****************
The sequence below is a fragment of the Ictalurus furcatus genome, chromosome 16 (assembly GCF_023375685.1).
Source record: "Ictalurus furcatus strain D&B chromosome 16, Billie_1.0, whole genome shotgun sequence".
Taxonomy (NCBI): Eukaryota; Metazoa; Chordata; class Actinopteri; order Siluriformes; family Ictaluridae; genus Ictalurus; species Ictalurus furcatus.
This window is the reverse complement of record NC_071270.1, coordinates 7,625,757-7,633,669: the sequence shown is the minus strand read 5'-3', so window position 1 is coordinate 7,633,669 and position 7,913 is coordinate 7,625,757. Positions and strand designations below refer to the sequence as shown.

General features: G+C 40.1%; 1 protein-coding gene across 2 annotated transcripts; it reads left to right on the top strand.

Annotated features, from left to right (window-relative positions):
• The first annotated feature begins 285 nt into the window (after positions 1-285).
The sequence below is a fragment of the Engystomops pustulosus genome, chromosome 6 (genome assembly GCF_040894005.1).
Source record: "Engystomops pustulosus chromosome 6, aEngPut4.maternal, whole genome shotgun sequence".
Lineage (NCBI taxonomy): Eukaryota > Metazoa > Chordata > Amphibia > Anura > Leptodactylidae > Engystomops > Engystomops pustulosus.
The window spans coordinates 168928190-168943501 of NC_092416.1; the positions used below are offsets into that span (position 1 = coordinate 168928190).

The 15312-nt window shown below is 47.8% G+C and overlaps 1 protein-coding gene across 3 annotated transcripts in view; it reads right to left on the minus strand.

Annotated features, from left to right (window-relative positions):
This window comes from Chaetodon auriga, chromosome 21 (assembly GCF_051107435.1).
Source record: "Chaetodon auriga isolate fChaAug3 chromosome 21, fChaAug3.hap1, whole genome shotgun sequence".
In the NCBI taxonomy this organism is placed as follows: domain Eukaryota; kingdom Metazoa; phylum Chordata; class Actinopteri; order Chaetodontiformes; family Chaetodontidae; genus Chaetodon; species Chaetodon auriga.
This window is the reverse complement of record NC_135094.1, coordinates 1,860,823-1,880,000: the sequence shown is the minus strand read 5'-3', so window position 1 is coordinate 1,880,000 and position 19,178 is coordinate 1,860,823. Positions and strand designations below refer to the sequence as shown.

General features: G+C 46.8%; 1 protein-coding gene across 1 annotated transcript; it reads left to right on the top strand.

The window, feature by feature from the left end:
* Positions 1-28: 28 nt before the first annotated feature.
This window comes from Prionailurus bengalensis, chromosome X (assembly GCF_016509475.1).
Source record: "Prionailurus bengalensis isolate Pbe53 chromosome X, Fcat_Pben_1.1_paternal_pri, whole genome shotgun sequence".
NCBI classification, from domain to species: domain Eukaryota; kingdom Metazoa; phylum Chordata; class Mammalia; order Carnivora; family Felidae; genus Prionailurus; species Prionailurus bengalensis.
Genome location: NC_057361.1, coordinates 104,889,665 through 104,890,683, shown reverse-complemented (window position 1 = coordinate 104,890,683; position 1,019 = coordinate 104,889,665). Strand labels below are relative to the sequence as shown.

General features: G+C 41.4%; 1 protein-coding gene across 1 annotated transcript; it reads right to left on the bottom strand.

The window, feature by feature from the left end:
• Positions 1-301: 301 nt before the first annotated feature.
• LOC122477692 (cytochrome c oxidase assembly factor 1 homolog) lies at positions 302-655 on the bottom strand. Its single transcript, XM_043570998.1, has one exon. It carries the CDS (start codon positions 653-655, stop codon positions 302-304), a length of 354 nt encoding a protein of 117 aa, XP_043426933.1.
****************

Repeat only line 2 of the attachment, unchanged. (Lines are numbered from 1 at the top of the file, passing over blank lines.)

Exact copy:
Source record: "Ictalurus furcatus strain D&B chromosome 16, Billie_1.0, whole genome shotgun sequence".